There are three main causes of subluxations. I call it the 3T's. Thoughts, toxins, and trauma.
Thoughts: This is the number one cause of subluxations. Our emotional stress, whether it is good or bad, is by far the biggest cause of subluxations. When we get stressed our muscles tighten up and pull on our vertebra which can pull it out of alignment.
Toxins: This is the second main cause of subluxation. Some examples of toxins are poor diet, medications (especially when taking more than two), smoking, alcohol, etc.. We are all aware of these ideas, but probably never thought of it in this way. Also the opposite is true. When you don't get enough of the "good things" in your diet such as water, fruits, veggies, protein, etc.. that can cause subluxations too.
Trauma: This is probably the one most people think of first because it can appear to be the most obvious, but examples of this would include car accidents, slips/falls, giving birth or being birthed, sports related injuries, etc...
Some examples of children and why they might get a subluxation are:
A 6 month old: Birth process, improper carrying, formula fed or introducing solids too early, stress in the family, second hand smoke, improper nutrition during pregnancy, or it can be just as simple as the baby's head falling backwards once because it's head wasn't stabilized. I could go on and on. There is research to say that at least 50% of all babies fall from the height of a diaper changing table.
6 year old: These guys have just had more years to their little lives. They could have subluxations that stem back to inutero or infancy, but now you have to add on learning to walk and all the falling that is associated with that, adding solid foods into their diet and all that that entails. More exposure to second hand smoke or other environmental toxins. The stress of starting school or home life stress. Wearing backpacks. ETC...
16 year old: More stress in their life... hormonally, educationally, physically, etc... More car accidents or near misses. Introducing more toxins in their bodies such as soda, alcohol, cigerette smoke, etc... (We would all like to think that this isn't happening, but it might.) Educational stresses. Life stresses. Sports stresses. Girlfriend/Boyfriend stresses. LOTS AND LOTS!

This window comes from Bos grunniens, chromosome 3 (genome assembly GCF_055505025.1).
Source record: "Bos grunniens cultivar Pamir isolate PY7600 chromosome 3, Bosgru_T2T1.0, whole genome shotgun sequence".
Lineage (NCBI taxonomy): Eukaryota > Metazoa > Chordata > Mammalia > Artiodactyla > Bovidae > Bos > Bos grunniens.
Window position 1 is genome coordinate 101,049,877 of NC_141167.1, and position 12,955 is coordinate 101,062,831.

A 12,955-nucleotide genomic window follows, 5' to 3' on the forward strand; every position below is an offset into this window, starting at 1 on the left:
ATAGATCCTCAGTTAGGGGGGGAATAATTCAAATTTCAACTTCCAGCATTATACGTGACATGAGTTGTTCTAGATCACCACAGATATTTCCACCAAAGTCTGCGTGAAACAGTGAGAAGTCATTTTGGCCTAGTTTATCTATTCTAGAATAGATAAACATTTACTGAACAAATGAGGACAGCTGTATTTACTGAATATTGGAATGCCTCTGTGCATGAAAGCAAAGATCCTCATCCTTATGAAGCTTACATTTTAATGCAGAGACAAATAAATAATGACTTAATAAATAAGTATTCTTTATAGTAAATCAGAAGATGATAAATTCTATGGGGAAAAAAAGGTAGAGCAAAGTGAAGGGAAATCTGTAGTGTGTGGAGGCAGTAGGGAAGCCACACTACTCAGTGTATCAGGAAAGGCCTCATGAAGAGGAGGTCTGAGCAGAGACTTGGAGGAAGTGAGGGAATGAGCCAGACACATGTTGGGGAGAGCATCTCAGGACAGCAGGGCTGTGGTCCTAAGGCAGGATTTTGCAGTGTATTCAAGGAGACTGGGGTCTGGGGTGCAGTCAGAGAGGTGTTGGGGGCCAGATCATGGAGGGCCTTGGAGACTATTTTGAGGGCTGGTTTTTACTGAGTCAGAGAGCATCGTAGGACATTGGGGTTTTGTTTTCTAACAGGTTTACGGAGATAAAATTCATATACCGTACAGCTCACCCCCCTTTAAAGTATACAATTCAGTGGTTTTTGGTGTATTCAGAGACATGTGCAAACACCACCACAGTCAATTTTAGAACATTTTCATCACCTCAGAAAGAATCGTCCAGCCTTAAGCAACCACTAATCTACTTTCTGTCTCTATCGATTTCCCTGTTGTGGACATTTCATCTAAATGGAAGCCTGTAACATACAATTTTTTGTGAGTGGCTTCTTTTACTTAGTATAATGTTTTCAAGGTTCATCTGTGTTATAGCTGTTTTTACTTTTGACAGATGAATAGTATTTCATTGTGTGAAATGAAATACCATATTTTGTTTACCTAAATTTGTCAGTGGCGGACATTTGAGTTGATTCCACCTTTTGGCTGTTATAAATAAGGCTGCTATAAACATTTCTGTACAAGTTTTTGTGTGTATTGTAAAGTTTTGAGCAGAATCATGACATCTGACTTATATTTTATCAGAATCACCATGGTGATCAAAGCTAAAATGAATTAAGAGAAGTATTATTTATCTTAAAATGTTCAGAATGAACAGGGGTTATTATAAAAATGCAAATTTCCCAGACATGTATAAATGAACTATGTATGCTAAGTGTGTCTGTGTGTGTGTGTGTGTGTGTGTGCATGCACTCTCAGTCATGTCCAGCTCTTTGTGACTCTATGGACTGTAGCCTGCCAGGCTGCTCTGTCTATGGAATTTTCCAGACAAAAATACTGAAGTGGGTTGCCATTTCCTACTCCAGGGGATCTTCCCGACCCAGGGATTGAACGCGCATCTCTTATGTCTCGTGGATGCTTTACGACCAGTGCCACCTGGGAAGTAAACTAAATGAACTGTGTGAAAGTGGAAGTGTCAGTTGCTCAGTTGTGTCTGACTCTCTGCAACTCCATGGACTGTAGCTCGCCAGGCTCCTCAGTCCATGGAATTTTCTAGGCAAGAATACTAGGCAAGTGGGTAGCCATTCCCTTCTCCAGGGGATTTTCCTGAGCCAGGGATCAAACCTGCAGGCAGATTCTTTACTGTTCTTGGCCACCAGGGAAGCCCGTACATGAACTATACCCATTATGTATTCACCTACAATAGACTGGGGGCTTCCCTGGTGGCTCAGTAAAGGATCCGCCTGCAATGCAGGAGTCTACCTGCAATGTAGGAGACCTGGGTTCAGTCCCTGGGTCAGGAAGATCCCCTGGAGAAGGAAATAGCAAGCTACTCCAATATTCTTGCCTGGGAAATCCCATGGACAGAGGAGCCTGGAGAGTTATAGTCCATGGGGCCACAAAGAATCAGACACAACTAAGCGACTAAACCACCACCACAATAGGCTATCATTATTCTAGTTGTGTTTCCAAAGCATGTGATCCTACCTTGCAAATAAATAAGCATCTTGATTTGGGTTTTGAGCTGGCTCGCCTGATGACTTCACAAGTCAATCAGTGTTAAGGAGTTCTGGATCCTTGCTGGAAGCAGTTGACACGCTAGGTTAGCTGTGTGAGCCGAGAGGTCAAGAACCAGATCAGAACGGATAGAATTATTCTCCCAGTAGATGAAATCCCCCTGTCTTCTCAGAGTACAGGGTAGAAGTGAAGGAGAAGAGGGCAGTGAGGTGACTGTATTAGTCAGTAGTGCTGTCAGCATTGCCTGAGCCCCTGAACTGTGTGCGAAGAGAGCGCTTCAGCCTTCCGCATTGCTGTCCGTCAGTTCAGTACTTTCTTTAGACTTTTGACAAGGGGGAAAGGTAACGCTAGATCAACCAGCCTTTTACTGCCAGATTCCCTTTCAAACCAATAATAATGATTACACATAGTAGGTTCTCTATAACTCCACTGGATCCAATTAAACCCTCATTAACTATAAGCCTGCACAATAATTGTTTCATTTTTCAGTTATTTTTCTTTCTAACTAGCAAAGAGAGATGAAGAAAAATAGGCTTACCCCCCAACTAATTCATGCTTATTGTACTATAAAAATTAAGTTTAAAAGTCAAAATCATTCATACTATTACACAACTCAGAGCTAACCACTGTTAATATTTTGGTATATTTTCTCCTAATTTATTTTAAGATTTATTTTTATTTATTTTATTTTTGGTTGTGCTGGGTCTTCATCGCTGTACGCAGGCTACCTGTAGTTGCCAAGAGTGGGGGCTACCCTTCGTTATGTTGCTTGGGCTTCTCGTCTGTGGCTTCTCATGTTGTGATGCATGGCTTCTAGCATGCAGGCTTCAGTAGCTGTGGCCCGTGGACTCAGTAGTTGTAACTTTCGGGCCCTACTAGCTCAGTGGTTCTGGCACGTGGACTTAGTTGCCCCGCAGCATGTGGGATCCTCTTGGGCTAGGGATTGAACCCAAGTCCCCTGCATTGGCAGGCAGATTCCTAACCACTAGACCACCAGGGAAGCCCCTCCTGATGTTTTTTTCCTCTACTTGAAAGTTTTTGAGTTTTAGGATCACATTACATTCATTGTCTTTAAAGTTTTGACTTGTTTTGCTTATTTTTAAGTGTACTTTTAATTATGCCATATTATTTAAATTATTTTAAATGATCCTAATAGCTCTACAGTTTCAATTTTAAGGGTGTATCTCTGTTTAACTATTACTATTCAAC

Adults: We have a whole different stress. Not only have we lived longer, but some of can add children in the mix. That brings on a whole new stress. Financial stresses, Emotional stresses, etc... I think that we all get the picture. :)
Tuesday, March 5, 2013
This is one of Minnesota's favorite or un-favorite past times. Shoveling snow!!! Whether we like it or not, most of us can't get around doing it. Here are some tips on how to keep from injuring your back in this must-do task.
1. Warm up for 5-10 minutes. Just like any other exercise you need to warm up before doing it. For this you can be inside where it is still warm and touch your toes a couple of times, rotate at the waist slowly without forcing it, bend and touch the opposite foot, walk up and down stairs. All of these activities, if done slowly and carefully, will help warm up the lower back muscles. Stretch your lower back, arms and legs.
2. Don't let the snow pile up. Going out to shovel several times during a snow fall is easier than doing it when it really deep and heavy.
3. When you are outside make sure that you are dressed appropriately for the temperature, and wear boots that grip to minimize slipping on the ice.
4. Take frequent breaks. Stop every 10-15 minutes especially if the snow is heavy. If you are feeling chest pain stop immediately.
5. Don't lift and twist.
6. Use a proper snow shovel that allows you to push and throw snow forward.
7. Lift with your knees, keeping your back straight.
8. Use a snow blower if you have one, or utilize a neighborhood kid.
Good luck, stay warm, and stay injury free!!!